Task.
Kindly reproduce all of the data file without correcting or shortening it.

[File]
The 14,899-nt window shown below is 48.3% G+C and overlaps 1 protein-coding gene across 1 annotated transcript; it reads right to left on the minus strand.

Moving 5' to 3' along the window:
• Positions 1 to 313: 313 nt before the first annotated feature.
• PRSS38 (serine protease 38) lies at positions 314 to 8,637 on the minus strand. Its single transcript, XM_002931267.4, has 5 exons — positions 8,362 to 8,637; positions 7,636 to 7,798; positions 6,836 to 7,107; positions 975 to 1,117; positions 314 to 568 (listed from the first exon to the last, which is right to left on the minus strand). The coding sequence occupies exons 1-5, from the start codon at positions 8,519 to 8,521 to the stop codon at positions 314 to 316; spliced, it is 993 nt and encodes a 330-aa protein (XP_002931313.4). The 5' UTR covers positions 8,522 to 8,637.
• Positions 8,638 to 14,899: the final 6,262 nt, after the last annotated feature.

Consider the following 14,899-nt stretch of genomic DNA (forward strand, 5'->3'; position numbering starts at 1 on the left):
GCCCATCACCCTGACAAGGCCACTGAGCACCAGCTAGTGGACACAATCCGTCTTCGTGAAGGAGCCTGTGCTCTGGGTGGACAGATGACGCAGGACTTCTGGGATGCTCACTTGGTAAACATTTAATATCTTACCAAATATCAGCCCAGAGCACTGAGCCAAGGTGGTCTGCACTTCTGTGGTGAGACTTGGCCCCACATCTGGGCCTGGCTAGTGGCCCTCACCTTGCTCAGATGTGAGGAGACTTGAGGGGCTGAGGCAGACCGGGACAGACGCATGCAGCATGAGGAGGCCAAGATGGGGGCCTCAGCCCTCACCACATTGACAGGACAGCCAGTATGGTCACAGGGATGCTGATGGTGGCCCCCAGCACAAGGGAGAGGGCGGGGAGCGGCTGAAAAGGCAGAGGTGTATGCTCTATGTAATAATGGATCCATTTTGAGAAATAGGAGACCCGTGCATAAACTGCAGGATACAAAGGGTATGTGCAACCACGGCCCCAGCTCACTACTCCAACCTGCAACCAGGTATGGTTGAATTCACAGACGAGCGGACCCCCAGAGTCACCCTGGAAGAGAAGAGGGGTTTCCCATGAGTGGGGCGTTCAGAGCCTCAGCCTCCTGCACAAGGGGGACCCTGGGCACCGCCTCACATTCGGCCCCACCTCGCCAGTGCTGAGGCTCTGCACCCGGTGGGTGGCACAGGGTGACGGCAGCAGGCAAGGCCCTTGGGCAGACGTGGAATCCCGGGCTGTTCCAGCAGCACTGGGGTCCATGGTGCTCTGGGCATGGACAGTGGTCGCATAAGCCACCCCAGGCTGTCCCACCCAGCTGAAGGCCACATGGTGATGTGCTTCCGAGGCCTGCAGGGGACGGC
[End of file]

The 14,899-nt window shown below is 48.3% G+C and overlaps 1 protein-coding gene across 1 annotated transcript; it reads right to left on the minus strand.

Moving 5' to 3' along the window:
• Positions 1 to 313: 313 nt before the first annotated feature.
• PRSS38 (serine protease 38) lies at positions 314 to 8,637 on the minus strand. Its single transcript, XM_002931267.4, has 5 exons — positions 8,362 to 8,637; positions 7,636 to 7,798; positions 6,836 to 7,107; positions 975 to 1,117; positions 314 to 568 (listed from the first exon to the last, which is right to left on the minus strand). The coding sequence occupies exons 1-5, from the start codon at positions 8,519 to 8,521 to the stop codon at positions 314 to 316; spliced, it is 993 nt and encodes a 330-aa protein (XP_002931313.4). The 5' UTR covers positions 8,522 to 8,637.
• Positions 8,638 to 14,899: the final 6,262 nt, after the last annotated feature.

Consider the following 14,899-nt stretch of genomic DNA (forward strand, 5'->3'; position numbering starts at 1 on the left):
GCCCATCACCCTGACAAGGCCACTGAGCACCAGCTAGTGGACACAATCCGTCTTCGTGAAGGAGCCTGTGCTCTGGGTGGACAGATGACGCAGGACTTCTGGGATGCTCACTTGGTAAACATTTAATATCTTACCAAATATCAGCCCAGAGCACTGAGCCAAGGTGGTCTGCACTTCTGTGGTGAGACTTGGCCCCACATCTGGGCCTGGCTAGTGGCCCTCACCTTGCTCAGATGTGAGGAGACTTGAGGGGCTGAGGCAGACCGGGACAGACGCATGCAGCATGAGGAGGCCAAGATGGGGGCCTCAGCCCTCACCACATTGACAGGACAGCCAGTATGGTCACAGGGATGCTGATGGTGGCCCCCAGCACAAGGGAGAGGGCGGGGAGCGGCTGAAAAGGCAGAGGTGTATGCTCTATGTAATAATGGATCCATTTTGAGAAATAGGAGACCCGTGCATAAACTGCAGGATACAAAGGGTATGTGCAACCACGGCCCCAGCTCACTACTCCAACCTGCAACCAGGTATGGTTGAATTCACAGACGAGCGGACCCCCAGAGTCACCCTGGAAGAGAAGAGGGGTTTCCCATGAGTGGGGCGTTCAGAGCCTCAGCCTCCTGCACAAGGGGGACCCTGGGCACCGCCTCACATTCGGCCCCACCTCGCCAGTGCTGAGGCTCTGCACCCGGTGGGTGGCACAGGGTGACGGCAGCAGGCAAGGCCCTTGGGCAGACGTGGAATCCCGGGCTGTTCCAGCAGCACTGGGGTCCATGGTGCTCTGGGCATGGACAGTGGTCGCATAAGCCACCCCAGGCTGTCCCACCCAGCTGAAGGCCACATGGTGATGTGCTTCCGAGGCCTGCAGGGGACGGC